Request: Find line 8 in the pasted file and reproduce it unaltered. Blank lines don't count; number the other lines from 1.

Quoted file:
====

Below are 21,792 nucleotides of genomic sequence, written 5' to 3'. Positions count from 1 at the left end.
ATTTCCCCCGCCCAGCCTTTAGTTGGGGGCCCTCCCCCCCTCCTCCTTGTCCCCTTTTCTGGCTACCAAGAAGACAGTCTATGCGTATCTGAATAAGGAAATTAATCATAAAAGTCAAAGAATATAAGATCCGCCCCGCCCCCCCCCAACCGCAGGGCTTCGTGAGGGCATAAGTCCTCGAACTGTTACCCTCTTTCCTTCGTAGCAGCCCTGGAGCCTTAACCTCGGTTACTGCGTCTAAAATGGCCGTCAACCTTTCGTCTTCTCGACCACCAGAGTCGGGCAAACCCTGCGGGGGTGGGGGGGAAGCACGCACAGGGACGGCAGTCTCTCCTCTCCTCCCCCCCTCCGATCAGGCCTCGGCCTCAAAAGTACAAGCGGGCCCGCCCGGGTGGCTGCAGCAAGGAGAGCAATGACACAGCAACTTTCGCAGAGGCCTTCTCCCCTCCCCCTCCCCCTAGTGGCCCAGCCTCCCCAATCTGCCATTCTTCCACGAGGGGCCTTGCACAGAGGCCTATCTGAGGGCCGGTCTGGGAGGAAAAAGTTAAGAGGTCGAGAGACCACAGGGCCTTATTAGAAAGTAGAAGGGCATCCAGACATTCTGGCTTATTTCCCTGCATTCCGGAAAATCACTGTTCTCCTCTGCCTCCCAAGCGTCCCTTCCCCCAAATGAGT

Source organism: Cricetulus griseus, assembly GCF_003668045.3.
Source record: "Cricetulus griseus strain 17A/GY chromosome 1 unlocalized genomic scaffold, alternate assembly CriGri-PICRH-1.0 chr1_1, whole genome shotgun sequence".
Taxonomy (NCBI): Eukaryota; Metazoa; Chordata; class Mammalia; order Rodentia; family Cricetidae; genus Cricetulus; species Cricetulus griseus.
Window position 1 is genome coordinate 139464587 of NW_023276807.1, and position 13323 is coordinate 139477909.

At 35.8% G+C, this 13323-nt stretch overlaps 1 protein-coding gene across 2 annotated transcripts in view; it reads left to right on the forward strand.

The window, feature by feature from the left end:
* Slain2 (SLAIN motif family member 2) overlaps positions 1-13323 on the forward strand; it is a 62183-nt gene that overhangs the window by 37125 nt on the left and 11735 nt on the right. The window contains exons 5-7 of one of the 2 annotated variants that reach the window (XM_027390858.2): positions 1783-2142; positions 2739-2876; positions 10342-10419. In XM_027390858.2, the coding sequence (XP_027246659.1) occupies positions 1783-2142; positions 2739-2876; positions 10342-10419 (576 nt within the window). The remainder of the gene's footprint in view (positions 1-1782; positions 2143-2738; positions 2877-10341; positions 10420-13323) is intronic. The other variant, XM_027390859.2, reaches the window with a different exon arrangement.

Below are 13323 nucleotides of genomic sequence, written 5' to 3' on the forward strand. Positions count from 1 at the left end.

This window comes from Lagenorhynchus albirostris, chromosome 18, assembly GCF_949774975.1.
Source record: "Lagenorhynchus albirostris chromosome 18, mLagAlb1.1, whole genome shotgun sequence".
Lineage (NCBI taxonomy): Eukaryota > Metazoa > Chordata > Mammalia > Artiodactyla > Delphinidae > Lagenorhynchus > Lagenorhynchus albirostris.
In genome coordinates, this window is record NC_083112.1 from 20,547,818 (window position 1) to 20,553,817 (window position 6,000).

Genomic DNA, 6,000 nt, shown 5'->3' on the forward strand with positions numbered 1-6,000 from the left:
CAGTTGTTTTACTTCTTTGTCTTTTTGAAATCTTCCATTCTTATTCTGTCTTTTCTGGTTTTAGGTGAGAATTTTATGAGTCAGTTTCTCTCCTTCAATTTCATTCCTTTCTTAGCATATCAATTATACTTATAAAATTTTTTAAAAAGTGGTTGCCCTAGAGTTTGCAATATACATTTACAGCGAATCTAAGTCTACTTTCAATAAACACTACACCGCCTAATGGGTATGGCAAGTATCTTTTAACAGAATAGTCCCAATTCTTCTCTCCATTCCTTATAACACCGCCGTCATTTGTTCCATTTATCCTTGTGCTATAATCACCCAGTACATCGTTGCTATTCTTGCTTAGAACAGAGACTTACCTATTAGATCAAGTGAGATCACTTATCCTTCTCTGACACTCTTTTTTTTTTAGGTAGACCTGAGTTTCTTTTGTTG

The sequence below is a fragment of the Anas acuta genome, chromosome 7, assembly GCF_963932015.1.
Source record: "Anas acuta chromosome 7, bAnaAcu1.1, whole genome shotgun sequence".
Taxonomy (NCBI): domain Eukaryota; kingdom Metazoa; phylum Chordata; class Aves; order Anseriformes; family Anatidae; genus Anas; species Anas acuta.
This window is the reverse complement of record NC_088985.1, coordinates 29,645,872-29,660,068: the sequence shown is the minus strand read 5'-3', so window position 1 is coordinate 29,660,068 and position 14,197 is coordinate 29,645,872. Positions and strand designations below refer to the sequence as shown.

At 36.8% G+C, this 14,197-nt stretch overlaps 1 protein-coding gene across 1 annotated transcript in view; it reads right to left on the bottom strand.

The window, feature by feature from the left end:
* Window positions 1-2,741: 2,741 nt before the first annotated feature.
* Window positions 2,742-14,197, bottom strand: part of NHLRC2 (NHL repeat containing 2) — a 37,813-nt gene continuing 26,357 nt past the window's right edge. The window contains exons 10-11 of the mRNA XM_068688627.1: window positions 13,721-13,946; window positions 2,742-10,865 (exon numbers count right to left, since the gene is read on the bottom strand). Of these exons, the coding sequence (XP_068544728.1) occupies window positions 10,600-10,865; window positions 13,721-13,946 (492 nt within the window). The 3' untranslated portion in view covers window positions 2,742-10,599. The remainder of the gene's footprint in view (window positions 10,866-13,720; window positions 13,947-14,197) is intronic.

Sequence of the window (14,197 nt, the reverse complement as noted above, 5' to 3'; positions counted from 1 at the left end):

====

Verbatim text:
The window, feature by feature from the left end: